The Binding of Isaac: Rebirth

  • Released on Jul 23, 2015
  • By Team Meat for PC, PS4, Xbox One, Wii U, 3DS

The Binding of Isaac: Rebirth review
Random Fun But Certainly Frustrating


If you were to simply catch the odd glance at a few screens on The Binding of Isaac then you might think it's some kind of Legend of Zelda knock-off. The UI looks similar to that of the NES Legend of Zelda. The game plays out from a topdown perspective exploring dungeons. It even includes similar items like bombs and keys. Once you start playing though, you quickly realise that such similarities are superficial. This is a game that revels in being sadistic and dark and it's not afraid to let you know it.

The story is delivered in a mostly basic sense in that most of it is delivered in an initial animated narration and it does set the tone for how dark and weird it goes. The mother of our child protagonist Isaac (and by child I really mean child and not a rebellious teenager) hears the voice of God commanding her to free her son of sin, which culminates in her going to sacrifice Isaac. Before that can happen, Isaac escapes through a hatch in the floor and thus begins the game.

As you descend through the floors the visuals make the strange disturbing theme all the more prevalent. Enemies come in types like deformed children, zombies or mutated blobs. Typical fantasy monsters these are not and the almost childlike drawing style really makes the theme all the more hard hitting. The oppressive nature of the cavernous levels you explore, littered with traits like wandering into secrets rooms where other children have seemingly committed suicide or the brighter setting of the special item rooms that offer a fleeting moment of safety, adds to the atmosphere.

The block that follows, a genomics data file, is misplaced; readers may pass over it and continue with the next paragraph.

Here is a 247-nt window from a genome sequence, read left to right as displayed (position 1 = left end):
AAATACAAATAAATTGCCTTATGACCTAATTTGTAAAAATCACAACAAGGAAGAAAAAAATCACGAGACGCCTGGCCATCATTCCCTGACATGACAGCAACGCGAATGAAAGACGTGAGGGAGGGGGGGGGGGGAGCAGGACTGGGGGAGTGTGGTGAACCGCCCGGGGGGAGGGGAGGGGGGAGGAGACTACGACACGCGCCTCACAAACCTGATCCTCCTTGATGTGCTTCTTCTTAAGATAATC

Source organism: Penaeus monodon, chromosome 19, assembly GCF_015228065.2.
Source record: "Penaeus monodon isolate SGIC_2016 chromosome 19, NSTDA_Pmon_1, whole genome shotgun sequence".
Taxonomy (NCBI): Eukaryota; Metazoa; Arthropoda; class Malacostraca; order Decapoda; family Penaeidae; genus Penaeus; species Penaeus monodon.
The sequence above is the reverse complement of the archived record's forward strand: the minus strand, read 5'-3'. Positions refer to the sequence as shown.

So the general goal of the game is to essentially survive each floor. Isaac starts off with his only offence option being his tears that he fires out at the enemies. The physics involved are very interesting, although likely to catch out newer players. When a tear is fired, it continues along the same direction Isaac was moving. So, say you move up and fire to the right, the tear would then be moving up-right diagonally instead of straight to the right like other games may do. It takes a little getting used to, but with this system you do get options like angling shots to skip past obstacles that a direct fire system would struggle with. I must make a note here though about the lack of controller support. The game options menu cheekily advises looking up a key binding program if you want to use one, but I would prefer a game to naturally support controller input.

While the tears are infinitely spammable, Isaac also has access to bombs. These are more limited in number but can both deliver a lot more damage and destroy obstacles that tears can't. That said, destroying obstacles is largely what they are used for, as it can be hard to actually hit a lot of enemies with them. Notably, the ones that move about a lot, such as spiders, only land in the bomb blast radius by luck.

As you progress you can find items that affect Isaac. The effects of these items vary, such as boosting stats, changing the style of your attacks, gaining health for every x number of enemies killed or attracting other items. While it's interesting finding out what each one does and many of them will prove useful, there are some key flaws involved. For one, it's impossible to know what something does until you pick it up, and even then sometimes it's not really obvious. It doesn't help that some items hinder more than they help. Just ask anyone who picks up the items that grants you nine lives, in exchange for reducing your health gauge to one heart for each of those lives.